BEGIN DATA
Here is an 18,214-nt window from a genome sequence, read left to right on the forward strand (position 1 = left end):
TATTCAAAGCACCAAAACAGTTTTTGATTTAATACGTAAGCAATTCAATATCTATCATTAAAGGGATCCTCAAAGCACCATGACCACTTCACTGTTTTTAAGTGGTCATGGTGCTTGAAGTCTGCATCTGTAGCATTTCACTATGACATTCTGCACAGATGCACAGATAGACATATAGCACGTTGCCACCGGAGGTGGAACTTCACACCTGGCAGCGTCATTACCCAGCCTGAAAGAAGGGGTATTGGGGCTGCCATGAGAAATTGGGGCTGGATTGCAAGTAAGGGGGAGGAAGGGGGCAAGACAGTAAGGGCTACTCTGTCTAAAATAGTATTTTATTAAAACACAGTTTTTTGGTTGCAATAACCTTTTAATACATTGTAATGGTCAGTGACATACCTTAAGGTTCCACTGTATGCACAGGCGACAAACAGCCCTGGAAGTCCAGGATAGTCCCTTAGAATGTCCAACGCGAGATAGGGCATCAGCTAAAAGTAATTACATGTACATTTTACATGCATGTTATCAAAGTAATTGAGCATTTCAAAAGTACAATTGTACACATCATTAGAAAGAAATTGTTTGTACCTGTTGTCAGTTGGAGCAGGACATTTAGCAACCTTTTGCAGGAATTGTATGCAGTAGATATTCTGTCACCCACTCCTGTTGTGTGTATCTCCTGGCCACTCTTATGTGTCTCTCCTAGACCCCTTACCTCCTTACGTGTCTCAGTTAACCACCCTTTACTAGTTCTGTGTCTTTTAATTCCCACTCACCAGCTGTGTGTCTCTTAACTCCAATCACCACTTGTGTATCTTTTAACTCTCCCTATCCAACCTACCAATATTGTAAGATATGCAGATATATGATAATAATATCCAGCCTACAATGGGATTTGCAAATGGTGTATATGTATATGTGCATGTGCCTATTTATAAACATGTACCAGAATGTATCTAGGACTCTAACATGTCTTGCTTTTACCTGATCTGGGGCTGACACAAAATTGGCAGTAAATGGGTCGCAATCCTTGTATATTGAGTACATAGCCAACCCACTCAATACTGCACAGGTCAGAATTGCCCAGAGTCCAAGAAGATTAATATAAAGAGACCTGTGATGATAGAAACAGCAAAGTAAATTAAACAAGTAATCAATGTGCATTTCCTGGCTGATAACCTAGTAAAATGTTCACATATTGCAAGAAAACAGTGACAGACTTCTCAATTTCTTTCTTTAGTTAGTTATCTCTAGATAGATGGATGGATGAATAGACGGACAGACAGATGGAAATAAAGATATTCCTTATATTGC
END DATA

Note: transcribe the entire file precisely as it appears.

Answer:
Here is an 18,214-nt window from a genome sequence, read left to right on the forward strand (position 1 = left end):
TATTCAAAGCACCAAAACAGTTTTTGATTTAATACGTAAGCAATTCAATATCTATCATTAAAGGGATCCTCAAAGCACCATGACCACTTCACTGTTTTTAAGTGGTCATGGTGCTTGAAGTCTGCATCTGTAGCATTTCACTATGACATTCTGCACAGATGCACAGATAGACATATAGCACGTTGCCACCGGAGGTGGAACTTCACACCTGGCAGCGTCATTACCCAGCCTGAAAGAAGGGGTATTGGGGCTGCCATGAGAAATTGGGGCTGGATTGCAAGTAAGGGGGAGGAAGGGGGCAAGACAGTAAGGGCTACTCTGTCTAAAATAGTATTTTATTAAAACACAGTTTTTTGGTTGCAATAACCTTTTAATACATTGTAATGGTCAGTGACATACCTTAAGGTTCCACTGTATGCACAGGCGACAAACAGCCCTGGAAGTCCAGGATAGTCCCTTAGAATGTCCAACGCGAGATAGGGCATCAGCTAAAAGTAATTACATGTACATTTTACATGCATGTTATCAAAGTAATTGAGCATTTCAAAAGTACAATTGTACACATCATTAGAAAGAAATTGTTTGTACCTGTTGTCAGTTGGAGCAGGACATTTAGCAACCTTTTGCAGGAATTGTATGCAGTAGATATTCTGTCACCCACTCCTGTTGTGTGTATCTCCTGGCCACTCTTATGTGTCTCTCCTAGACCCCTTACCTCCTTACGTGTCTCAGTTAACCACCCTTTACTAGTTCTGTGTCTTTTAATTCCCACTCACCAGCTGTGTGTCTCTTAACTCCAATCACCACTTGTGTATCTTTTAACTCTCCCTATCCAACCTACCAATATTGTAAGATATGCAGATATATGATAATAATATCCAGCCTACAATGGGATTTGCAAATGGTGTATATGTATATGTGCATGTGCCTATTTATAAACATGTACCAGAATGTATCTAGGACTCTAACATGTCTTGCTTTTACCTGATCTGGGGCTGACACAAAATTGGCAGTAAATGGGTCGCAATCCTTGTATATTGAGTACATAGCCAACCCACTCAATACTGCACAGGTCAGAATTGCCCAGAGTCCAAGAAGATTAATATAAAGAGACCTGTGATGATAGAAACAGCAAAGTAAATTAAACAAGTAATCAATGTGCATTTCCTGGCTGATAACCTAGTAAAATGTTCACATATTGCAAGAAAACAGTGACAGACTTCTCAATTTCTTTCTTTAGTTAGTTATCTCTAGATAGATGGATGGATGAATAGACGGACAGACAGATGGAAATAAAGATATTCCTTATATTGC